Wednesday, April 23, 2008

Letters to NB Editors--April 23

Cutting French--Miramichi Leader

This is a copy of letter Sister Réjeanne Bourque sent to the Minister of Education Kelly Lamrock in response to his decision to cut early French Immersion.

Dear sir, I am writing concerning the decision released on French second-language programming in New Brunswick. I am pleased with the suggestions to improve the program from Grades 5 to 12. However, I have serious concerns regarding the total elimination of French below Grade 5. Here are some of my reasons: French immersion was introduced because parents asked for it. If parents wish to choose to have their children in early immersion, why should they now be refused? It should be their decision.

In my studies regarding second language learning, I was impressed by the comments of the world-famous neurologist, Dr. Wilder Penfield of Montréal. He explained that, at an early age, children are attuned to hearing sounds perfectly, and as soon as they are able to speak correctly, they can reproduce them perfectly. As they grow, they develop a "phonological filter" (crible phonologique). The brain gradually filters out sounds which have no meaning or are not used for communication. By the age of 12, it is harder to hear correctly the sounds that are not in their native language and it is also harder to reproduce them correctly because their speech patterns have been formed. The pronunciation of children in the early grades of second language classes is delightful. This is an advantage which they carry with them into their adult lives.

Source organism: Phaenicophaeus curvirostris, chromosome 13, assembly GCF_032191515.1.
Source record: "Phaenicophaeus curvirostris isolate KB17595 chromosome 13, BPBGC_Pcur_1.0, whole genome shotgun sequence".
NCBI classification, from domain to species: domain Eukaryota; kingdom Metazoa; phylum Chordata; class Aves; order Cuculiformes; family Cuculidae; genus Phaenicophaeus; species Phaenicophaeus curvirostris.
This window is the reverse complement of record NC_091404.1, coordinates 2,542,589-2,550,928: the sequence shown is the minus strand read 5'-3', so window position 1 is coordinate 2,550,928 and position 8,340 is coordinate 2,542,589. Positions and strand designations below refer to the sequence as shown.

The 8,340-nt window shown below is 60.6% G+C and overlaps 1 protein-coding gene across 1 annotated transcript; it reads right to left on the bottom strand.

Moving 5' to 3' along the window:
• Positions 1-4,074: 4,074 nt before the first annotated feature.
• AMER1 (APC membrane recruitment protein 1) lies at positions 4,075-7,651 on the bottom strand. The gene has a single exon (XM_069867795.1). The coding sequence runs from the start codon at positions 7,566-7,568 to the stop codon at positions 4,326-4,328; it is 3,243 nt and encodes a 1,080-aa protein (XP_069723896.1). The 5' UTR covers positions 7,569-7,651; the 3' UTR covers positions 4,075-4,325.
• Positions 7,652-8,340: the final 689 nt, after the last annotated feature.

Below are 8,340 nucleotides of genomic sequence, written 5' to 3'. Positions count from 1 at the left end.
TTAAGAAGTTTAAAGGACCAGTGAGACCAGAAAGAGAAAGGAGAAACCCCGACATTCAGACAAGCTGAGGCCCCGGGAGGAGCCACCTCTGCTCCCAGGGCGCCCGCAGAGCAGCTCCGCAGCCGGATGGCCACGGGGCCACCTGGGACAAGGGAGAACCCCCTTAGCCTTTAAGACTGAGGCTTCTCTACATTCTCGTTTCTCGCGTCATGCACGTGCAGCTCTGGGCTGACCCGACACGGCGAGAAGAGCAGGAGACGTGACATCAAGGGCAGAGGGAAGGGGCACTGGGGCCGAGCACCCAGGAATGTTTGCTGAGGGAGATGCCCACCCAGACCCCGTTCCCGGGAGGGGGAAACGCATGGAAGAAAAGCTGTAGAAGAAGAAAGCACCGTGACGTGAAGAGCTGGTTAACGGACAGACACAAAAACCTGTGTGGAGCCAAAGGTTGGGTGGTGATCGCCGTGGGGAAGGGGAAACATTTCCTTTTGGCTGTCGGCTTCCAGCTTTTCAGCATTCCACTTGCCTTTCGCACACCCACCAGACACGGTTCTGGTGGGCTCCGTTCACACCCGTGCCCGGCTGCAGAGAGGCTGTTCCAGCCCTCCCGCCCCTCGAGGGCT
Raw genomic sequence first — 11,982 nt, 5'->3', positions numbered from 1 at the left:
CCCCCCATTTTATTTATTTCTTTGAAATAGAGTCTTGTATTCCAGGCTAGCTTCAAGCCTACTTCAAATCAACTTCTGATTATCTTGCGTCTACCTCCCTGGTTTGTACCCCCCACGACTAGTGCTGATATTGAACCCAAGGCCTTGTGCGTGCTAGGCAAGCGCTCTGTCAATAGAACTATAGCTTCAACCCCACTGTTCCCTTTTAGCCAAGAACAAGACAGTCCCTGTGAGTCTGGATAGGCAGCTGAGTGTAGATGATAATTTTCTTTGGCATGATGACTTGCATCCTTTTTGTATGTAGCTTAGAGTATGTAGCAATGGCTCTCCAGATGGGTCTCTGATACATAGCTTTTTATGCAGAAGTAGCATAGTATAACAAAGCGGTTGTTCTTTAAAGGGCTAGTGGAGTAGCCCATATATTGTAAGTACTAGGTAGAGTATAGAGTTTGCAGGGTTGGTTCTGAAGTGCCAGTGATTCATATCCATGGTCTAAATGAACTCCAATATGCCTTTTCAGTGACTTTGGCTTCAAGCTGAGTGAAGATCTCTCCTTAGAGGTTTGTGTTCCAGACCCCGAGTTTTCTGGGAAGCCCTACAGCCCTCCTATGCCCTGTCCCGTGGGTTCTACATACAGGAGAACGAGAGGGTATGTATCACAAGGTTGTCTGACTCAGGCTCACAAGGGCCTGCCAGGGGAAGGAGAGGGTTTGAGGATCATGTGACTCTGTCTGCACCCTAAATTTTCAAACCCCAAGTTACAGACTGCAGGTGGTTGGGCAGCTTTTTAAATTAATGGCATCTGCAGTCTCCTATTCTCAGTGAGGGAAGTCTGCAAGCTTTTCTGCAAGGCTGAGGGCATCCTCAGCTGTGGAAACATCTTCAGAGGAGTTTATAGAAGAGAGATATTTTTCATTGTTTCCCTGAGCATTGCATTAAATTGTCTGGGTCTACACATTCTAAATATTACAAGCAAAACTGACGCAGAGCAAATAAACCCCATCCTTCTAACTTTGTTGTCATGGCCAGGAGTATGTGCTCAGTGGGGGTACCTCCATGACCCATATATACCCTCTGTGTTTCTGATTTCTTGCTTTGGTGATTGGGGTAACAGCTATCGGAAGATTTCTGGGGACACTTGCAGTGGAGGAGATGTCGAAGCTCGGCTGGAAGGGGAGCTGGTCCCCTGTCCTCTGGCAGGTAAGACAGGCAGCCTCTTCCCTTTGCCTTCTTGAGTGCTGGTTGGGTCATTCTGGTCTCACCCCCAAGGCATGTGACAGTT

Are we going to deprive them of this gift?

We boast of being the only officially bilingual province in Canada, and yet, we're eliminating both immersion and core French before Grade 5? It is embarrassing when we look at what other provinces are doing.

Although the report was rather negative, I am aware of many success stories. There are young adults who have come out of early immersion and are holding bilingual positions today. Parents have frequently spoken of traveling in French-speaking areas with their young child who acted as interpreter.

Because of the speed with which the decision to implement this was made, it leaves school districts scurrying with the displacement of teachers, the scrapping and ordering of materials, etc. as well as disappointed parents.

Your goals are lofty, Honourable Minister, but the means to reach these goals are a deep concern for many people.

Réjeanne Bourque, CND

P.S. After sending the above letter, I was invited to visit elementary classes learning core French through the new AIM method. The results are very positive and the children are enjoying it. Isn't it a big step backwards to expect them to go into the intensive program in Grade 5 with absolutely no previous exposure to French?

Differing views don't count in N.B. Telegraph-Journal

It is interesting to see that Mr. Lamrock stated that we are a minor few - the people and educators who are against eliminating early French immersion.

I guess we do not count. It's interesting to see I no longer have a choice in what type of education my kids can have.

Meanwhile, I guess my attempt to help save the environment by recycling was just money waiting for the Liberals to take and use.

Mr. Graham, your ministers appear to say we really do not have a say anymore. That, and using heavy-handed tactics in the house, apparently is showing the government's real side.


Saint John

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